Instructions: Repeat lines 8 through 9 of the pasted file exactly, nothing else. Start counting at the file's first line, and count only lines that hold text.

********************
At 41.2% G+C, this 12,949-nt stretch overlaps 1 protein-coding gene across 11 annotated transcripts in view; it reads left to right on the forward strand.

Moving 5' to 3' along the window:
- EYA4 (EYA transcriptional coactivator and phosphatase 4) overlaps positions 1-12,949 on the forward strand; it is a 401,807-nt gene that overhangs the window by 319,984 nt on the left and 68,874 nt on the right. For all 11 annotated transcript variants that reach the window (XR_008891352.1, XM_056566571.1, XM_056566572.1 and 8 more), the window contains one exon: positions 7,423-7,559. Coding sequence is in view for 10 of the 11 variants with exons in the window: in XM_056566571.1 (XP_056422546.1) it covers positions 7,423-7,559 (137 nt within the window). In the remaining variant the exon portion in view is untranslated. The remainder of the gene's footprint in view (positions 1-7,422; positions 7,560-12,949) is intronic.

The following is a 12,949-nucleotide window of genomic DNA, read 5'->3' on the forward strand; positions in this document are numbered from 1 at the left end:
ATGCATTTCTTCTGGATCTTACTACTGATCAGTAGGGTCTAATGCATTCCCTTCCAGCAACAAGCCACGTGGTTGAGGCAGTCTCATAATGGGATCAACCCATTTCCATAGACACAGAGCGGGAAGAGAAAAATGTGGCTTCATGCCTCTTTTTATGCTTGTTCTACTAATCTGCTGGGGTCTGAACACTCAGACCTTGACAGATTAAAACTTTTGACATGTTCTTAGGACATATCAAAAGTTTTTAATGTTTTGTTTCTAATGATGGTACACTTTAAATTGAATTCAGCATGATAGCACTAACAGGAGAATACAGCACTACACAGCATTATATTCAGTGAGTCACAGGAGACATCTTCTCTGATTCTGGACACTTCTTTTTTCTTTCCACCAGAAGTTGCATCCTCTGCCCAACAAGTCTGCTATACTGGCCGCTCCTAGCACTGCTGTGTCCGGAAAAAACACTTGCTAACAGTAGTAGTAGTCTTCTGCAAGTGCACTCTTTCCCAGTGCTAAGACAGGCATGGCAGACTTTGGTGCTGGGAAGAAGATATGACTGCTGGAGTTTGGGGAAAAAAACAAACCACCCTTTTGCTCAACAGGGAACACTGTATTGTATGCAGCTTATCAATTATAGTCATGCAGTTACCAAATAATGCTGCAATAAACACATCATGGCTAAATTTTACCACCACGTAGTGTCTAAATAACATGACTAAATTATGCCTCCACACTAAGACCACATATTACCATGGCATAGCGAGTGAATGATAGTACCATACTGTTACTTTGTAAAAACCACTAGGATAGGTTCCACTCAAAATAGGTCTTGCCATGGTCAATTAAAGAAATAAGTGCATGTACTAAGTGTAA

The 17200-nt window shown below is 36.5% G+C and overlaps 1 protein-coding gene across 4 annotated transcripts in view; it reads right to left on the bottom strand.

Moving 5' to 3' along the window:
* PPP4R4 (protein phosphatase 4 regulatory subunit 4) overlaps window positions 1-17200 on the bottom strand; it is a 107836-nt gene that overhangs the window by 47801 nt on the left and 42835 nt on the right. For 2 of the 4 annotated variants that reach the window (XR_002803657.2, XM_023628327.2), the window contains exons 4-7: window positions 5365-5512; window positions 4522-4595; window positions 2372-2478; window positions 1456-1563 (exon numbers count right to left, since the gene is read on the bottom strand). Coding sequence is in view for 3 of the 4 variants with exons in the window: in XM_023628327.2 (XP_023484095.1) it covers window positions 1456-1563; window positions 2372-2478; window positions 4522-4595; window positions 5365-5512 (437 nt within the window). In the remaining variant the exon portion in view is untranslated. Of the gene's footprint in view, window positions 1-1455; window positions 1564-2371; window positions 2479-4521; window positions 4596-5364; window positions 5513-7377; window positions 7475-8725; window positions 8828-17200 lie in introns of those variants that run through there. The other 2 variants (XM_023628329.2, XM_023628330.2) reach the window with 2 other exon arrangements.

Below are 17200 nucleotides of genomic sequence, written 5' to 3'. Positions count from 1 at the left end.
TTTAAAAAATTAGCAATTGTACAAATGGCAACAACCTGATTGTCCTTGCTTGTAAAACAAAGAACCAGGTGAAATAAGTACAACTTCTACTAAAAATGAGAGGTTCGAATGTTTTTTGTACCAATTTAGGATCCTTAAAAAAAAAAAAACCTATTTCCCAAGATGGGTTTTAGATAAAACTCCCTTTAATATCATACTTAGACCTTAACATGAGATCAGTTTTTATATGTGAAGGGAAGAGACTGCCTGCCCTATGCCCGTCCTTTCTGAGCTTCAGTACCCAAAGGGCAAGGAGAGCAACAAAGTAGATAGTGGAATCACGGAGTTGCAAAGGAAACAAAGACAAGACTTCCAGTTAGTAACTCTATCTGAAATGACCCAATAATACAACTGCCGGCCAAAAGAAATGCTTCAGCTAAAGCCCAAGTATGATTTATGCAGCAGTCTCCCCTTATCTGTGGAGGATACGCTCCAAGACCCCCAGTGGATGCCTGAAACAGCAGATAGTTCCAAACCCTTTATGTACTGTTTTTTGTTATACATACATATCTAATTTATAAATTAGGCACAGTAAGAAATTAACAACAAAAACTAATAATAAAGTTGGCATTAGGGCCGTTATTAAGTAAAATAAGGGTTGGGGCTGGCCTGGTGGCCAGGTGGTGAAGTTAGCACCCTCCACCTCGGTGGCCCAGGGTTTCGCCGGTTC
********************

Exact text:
* PPP4R4 (protein phosphatase 4 regulatory subunit 4) overlaps window positions 1-17200 on the bottom strand; it is a 107836-nt gene that overhangs the window by 47801 nt on the left and 42835 nt on the right. For 2 of the 4 annotated variants that reach the window (XR_002803657.2, XM_023628327.2), the window contains exons 4-7: window positions 5365-5512; window positions 4522-4595; window positions 2372-2478; window positions 1456-1563 (exon numbers count right to left, since the gene is read on the bottom strand). Coding sequence is in view for 3 of the 4 variants with exons in the window: in XM_023628327.2 (XP_023484095.1) it covers window positions 1456-1563; window positions 2372-2478; window positions 4522-4595; window positions 5365-5512 (437 nt within the window). In the remaining variant the exon portion in view is untranslated. Of the gene's footprint in view, window positions 1-1455; window positions 1564-2371; window positions 2479-4521; window positions 4596-5364; window positions 5513-7377; window positions 7475-8725; window positions 8828-17200 lie in introns of those variants that run through there. The other 2 variants (XM_023628329.2, XM_023628330.2) reach the window with 2 other exon arrangements.

Below are 17200 nucleotides of genomic sequence, written 5' to 3'. Positions count from 1 at the left end.